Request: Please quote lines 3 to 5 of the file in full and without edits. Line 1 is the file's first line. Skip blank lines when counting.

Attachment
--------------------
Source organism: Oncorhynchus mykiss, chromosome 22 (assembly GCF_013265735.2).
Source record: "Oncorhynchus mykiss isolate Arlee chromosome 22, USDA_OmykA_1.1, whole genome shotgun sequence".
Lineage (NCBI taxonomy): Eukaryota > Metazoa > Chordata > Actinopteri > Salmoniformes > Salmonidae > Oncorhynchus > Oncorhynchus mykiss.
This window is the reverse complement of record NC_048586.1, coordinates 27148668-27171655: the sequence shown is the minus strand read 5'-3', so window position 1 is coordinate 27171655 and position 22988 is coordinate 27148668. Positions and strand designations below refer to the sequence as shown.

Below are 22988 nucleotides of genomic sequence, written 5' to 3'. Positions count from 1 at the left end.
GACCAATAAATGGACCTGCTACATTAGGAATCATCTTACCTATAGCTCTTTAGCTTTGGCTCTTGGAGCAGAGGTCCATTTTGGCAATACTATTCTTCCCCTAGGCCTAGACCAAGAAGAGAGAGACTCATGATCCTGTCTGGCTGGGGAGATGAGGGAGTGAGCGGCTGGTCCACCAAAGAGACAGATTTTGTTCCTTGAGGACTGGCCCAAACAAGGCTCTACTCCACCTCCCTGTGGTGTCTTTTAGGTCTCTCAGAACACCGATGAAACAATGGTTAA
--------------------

Lineage (NCBI taxonomy): Eukaryota > Metazoa > Chordata > Actinopteri > Salmoniformes > Salmonidae > Oncorhynchus > Oncorhynchus mykiss.
This window is the reverse complement of record NC_048586.1, coordinates 27148668-27171655: the sequence shown is the minus strand read 5'-3', so window position 1 is coordinate 27171655 and position 22988 is coordinate 27148668. Positions and strand designations below refer to the sequence as shown.

Below are 22988 nucleotides of genomic sequence, written 5' to 3'. Positions count from 1 at the left end.